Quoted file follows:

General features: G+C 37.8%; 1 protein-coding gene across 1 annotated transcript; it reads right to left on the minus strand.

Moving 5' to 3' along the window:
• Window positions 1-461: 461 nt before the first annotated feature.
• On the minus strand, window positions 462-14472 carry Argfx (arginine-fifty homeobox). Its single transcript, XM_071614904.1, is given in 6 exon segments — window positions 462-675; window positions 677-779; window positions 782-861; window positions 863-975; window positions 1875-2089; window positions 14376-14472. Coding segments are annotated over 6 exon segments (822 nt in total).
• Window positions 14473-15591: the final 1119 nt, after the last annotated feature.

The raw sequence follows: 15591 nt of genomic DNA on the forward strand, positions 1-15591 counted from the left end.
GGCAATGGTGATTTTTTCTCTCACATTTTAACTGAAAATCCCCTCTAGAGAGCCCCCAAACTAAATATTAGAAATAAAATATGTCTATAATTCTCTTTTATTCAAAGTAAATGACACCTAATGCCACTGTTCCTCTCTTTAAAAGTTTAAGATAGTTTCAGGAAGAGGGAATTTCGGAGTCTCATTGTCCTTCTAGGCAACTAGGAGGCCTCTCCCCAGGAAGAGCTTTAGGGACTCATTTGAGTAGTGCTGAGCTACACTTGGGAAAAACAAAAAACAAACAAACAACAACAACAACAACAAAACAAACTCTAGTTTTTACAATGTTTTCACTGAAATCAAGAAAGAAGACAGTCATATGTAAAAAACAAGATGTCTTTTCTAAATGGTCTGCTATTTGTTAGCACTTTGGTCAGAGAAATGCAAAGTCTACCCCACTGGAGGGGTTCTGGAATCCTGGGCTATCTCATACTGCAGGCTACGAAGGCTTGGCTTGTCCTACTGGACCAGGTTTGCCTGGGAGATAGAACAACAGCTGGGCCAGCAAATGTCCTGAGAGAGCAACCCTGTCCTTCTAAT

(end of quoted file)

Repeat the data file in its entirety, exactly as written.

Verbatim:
General features: G+C 37.8%; 1 protein-coding gene across 1 annotated transcript; it reads right to left on the minus strand.

Moving 5' to 3' along the window:
• Window positions 1-461: 461 nt before the first annotated feature.
• On the minus strand, window positions 462-14472 carry Argfx (arginine-fifty homeobox). Its single transcript, XM_071614904.1, is given in 6 exon segments — window positions 462-675; window positions 677-779; window positions 782-861; window positions 863-975; window positions 1875-2089; window positions 14376-14472. Coding segments are annotated over 6 exon segments (822 nt in total).
• Window positions 14473-15591: the final 1119 nt, after the last annotated feature.

The raw sequence follows: 15591 nt of genomic DNA on the forward strand, positions 1-15591 counted from the left end.
GGCAATGGTGATTTTTTCTCTCACATTTTAACTGAAAATCCCCTCTAGAGAGCCCCCAAACTAAATATTAGAAATAAAATATGTCTATAATTCTCTTTTATTCAAAGTAAATGACACCTAATGCCACTGTTCCTCTCTTTAAAAGTTTAAGATAGTTTCAGGAAGAGGGAATTTCGGAGTCTCATTGTCCTTCTAGGCAACTAGGAGGCCTCTCCCCAGGAAGAGCTTTAGGGACTCATTTGAGTAGTGCTGAGCTACACTTGGGAAAAACAAAAAACAAACAAACAACAACAACAACAACAAAACAAACTCTAGTTTTTACAATGTTTTCACTGAAATCAAGAAAGAAGACAGTCATATGTAAAAAACAAGATGTCTTTTCTAAATGGTCTGCTATTTGTTAGCACTTTGGTCAGAGAAATGCAAAGTCTACCCCACTGGAGGGGTTCTGGAATCCTGGGCTATCTCATACTGCAGGCTACGAAGGCTTGGCTTGTCCTACTGGACCAGGTTTGCCTGGGAGATAGAACAACAGCTGGGCCAGCAAATGTCCTGAGAGAGCAACCCTGTCCTTCTAAT